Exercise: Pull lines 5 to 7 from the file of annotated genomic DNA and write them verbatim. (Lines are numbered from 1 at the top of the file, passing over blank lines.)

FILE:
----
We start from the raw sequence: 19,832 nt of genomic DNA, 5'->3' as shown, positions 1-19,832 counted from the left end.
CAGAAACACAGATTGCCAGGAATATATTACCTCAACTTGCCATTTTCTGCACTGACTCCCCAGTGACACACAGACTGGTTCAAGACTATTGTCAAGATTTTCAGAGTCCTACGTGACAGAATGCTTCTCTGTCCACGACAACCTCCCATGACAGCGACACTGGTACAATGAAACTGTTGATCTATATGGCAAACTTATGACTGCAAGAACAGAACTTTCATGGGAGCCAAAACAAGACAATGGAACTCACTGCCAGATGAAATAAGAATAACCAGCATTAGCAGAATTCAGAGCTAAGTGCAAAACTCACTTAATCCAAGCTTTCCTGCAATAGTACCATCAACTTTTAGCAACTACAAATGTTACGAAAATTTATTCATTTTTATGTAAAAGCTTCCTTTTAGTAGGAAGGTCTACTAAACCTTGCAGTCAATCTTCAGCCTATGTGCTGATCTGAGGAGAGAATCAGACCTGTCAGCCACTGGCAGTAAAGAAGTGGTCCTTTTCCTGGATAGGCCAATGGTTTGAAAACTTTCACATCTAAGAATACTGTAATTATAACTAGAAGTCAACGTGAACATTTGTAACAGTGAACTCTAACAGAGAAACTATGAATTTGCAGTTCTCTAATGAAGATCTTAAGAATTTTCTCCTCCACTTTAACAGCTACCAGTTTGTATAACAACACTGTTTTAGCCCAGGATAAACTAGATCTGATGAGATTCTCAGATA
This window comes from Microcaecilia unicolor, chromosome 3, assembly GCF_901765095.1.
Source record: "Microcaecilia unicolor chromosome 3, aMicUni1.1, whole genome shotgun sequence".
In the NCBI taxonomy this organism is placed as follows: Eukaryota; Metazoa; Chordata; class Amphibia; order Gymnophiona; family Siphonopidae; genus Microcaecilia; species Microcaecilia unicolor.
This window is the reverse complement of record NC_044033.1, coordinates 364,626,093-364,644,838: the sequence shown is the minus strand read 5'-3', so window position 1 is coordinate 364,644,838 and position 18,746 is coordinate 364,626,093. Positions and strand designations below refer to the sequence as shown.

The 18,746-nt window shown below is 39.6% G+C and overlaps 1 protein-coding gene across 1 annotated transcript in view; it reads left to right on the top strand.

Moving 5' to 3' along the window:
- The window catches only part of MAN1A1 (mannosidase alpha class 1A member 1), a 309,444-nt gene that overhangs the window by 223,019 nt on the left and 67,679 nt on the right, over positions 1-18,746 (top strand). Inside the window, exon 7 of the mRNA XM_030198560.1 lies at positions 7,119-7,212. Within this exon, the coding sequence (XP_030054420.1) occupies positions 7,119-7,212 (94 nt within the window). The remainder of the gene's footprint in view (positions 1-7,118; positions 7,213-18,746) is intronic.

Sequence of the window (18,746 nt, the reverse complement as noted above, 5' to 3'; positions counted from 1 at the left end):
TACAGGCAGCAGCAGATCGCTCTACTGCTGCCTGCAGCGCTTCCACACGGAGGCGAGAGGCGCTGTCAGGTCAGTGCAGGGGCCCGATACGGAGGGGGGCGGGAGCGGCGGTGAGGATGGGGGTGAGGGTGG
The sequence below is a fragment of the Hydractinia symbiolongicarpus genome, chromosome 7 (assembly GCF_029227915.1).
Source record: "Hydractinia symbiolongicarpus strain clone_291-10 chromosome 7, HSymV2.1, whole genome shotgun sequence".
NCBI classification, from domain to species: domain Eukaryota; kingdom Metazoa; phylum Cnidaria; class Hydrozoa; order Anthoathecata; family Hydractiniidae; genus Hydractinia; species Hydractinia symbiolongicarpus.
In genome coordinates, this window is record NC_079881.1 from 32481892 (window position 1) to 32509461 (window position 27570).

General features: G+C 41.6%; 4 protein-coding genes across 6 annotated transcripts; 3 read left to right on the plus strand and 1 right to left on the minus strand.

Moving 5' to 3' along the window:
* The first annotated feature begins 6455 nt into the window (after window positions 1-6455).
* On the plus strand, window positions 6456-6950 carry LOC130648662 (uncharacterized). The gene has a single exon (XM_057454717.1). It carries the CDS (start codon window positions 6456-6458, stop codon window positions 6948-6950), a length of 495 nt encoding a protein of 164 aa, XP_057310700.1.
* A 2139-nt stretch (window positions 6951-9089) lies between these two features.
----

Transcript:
In the NCBI taxonomy this organism is placed as follows: Eukaryota; Metazoa; Chordata; class Amphibia; order Gymnophiona; family Siphonopidae; genus Microcaecilia; species Microcaecilia unicolor.
This window is the reverse complement of record NC_044033.1, coordinates 364,626,093-364,644,838: the sequence shown is the minus strand read 5'-3', so window position 1 is coordinate 364,644,838 and position 18,746 is coordinate 364,626,093. Positions and strand designations below refer to the sequence as shown.

The 18,746-nt window shown below is 39.6% G+C and overlaps 1 protein-coding gene across 1 annotated transcript in view; it reads left to right on the top strand.